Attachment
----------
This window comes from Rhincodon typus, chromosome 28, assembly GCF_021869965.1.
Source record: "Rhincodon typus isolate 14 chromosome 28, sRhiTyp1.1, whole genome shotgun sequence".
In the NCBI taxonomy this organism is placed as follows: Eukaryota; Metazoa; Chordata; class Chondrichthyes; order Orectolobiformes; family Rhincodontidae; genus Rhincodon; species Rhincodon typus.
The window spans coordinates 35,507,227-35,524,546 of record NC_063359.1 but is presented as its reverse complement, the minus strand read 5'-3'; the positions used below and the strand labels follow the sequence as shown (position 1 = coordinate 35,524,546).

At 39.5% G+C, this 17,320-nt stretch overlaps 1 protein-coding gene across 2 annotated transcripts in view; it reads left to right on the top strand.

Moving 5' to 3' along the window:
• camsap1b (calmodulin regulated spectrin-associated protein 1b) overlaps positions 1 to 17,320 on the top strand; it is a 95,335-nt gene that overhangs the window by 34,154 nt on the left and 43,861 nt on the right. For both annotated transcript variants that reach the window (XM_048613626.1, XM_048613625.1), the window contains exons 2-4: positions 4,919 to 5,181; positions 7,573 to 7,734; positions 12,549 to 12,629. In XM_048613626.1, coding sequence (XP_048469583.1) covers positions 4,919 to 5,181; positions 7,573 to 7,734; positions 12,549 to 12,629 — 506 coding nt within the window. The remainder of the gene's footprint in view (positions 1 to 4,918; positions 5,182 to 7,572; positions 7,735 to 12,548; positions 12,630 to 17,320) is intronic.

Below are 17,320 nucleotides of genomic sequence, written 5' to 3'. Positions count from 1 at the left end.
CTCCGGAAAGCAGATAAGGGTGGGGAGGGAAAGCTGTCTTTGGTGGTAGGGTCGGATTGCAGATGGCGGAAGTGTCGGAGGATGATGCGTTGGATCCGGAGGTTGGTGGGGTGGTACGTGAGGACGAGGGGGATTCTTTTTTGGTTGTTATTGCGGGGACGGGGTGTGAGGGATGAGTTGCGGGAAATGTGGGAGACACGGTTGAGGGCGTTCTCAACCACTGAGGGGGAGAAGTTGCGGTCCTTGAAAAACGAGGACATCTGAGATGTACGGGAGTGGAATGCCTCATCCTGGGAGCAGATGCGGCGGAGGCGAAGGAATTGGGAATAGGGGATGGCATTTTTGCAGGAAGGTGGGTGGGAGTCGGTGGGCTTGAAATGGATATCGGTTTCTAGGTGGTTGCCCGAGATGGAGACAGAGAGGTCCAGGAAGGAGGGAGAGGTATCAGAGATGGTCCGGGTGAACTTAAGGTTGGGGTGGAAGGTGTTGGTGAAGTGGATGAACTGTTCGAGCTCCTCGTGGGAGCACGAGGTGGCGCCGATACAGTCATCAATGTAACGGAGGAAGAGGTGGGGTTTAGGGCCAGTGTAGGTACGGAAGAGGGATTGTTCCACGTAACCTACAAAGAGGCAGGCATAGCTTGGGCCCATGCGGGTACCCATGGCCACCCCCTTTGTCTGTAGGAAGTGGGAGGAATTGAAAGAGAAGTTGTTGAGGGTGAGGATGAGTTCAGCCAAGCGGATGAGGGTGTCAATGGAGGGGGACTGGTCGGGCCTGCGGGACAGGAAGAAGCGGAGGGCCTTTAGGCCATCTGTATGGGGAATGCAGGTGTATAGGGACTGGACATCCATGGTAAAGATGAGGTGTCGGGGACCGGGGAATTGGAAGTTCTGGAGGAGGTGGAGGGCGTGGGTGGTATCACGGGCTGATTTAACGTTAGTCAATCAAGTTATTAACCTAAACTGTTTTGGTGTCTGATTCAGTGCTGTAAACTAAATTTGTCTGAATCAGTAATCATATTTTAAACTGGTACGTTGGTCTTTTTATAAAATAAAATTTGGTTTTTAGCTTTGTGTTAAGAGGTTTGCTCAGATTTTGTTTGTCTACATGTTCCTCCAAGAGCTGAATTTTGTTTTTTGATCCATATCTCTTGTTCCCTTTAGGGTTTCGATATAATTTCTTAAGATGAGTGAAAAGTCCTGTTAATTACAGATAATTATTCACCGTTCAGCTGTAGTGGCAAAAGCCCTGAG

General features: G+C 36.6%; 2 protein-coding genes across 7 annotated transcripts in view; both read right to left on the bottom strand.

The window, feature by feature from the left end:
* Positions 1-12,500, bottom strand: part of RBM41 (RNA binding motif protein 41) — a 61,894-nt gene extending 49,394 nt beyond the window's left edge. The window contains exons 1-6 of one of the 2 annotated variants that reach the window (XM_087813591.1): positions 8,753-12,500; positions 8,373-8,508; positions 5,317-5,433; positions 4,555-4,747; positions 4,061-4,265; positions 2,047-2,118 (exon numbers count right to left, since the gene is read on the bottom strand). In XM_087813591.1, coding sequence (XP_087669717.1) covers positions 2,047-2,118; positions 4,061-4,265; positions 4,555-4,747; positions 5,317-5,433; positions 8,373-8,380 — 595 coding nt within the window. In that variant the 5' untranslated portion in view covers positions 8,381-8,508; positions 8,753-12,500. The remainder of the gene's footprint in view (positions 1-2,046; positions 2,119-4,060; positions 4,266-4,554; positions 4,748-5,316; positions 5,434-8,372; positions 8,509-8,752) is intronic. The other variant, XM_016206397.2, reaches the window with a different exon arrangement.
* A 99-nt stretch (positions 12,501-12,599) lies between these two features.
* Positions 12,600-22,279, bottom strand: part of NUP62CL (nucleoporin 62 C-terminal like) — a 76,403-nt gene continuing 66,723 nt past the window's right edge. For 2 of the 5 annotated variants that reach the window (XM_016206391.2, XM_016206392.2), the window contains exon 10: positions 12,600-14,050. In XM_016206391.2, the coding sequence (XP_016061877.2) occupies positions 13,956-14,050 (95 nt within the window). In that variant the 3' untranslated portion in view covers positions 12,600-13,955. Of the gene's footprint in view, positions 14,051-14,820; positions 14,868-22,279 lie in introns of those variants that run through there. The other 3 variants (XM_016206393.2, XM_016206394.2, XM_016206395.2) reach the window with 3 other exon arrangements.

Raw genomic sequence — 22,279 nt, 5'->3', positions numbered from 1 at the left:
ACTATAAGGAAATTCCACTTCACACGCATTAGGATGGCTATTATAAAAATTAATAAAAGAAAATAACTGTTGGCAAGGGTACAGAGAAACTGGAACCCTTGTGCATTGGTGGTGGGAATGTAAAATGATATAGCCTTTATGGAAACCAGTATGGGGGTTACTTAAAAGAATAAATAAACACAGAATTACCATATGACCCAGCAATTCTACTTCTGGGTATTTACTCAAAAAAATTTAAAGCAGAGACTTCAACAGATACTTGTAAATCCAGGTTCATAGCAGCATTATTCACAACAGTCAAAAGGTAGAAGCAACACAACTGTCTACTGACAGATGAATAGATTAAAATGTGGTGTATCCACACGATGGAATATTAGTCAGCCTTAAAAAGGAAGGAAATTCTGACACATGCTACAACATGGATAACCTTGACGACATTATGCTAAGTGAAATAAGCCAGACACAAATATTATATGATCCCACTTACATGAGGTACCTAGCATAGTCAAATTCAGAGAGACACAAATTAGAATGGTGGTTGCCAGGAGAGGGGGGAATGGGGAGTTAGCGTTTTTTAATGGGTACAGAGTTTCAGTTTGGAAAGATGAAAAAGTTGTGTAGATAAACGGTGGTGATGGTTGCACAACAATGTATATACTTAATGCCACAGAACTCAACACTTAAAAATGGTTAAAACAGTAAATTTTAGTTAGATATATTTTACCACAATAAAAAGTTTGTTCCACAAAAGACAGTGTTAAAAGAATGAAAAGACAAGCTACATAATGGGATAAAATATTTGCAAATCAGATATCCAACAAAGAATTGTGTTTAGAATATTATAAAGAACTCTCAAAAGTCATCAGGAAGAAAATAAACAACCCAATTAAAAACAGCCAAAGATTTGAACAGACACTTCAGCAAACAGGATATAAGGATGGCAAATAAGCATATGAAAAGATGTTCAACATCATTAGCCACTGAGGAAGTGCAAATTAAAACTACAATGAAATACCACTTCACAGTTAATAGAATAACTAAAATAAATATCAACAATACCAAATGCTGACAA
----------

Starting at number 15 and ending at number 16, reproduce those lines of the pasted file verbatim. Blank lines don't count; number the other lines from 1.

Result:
Raw genomic sequence — 22,279 nt, 5'->3', positions numbered from 1 at the left:
ACTATAAGGAAATTCCACTTCACACGCATTAGGATGGCTATTATAAAAATTAATAAAAGAAAATAACTGTTGGCAAGGGTACAGAGAAACTGGAACCCTTGTGCATTGGTGGTGGGAATGTAAAATGATATAGCCTTTATGGAAACCAGTATGGGGGTTACTTAAAAGAATAAATAAACACAGAATTACCATATGACCCAGCAATTCTACTTCTGGGTATTTACTCAAAAAAATTTAAAGCAGAGACTTCAACAGATACTTGTAAATCCAGGTTCATAGCAGCATTATTCACAACAGTCAAAAGGTAGAAGCAACACAACTGTCTACTGACAGATGAATAGATTAAAATGTGGTGTATCCACACGATGGAATATTAGTCAGCCTTAAAAAGGAAGGAAATTCTGACACATGCTACAACATGGATAACCTTGACGACATTATGCTAAGTGAAATAAGCCAGACACAAATATTATATGATCCCACTTACATGAGGTACCTAGCATAGTCAAATTCAGAGAGACACAAATTAGAATGGTGGTTGCCAGGAGAGGGGGGAATGGGGAGTTAGCGTTTTTTAATGGGTACAGAGTTTCAGTTTGGAAAGATGAAAAAGTTGTGTAGATAAACGGTGGTGATGGTTGCACAACAATGTATATACTTAATGCCACAGAACTCAACACTTAAAAATGGTTAAAACAGTAAATTTTAGTTAGATATATTTTACCACAATAAAAAGTTTGTTCCACAAAAGACAGTGTTAAAAGAATGAAAAGACAAGCTACATAATGGGATAAAATATTTGCAAATCAGATATCCAACAAAGAATTGTGTTTAGAATATTATAAAGAACTCTCAAAAGTCATCAGGAAGAAAATAAACAACCCAATTAAAAACAGCCAAAGATTTGAACAGACACTTCAGCAAACAGGATATAAGGATGGCAAATAAGCATATGAAAAGATGTTCAACATCATTAGCCACTGAGGAAGTGCAAATTAAAACTACAATGAAATACCACTTCACAGTTAATAGAATAACTAAAATAAATATCAACAATACCAAATGCTGACAA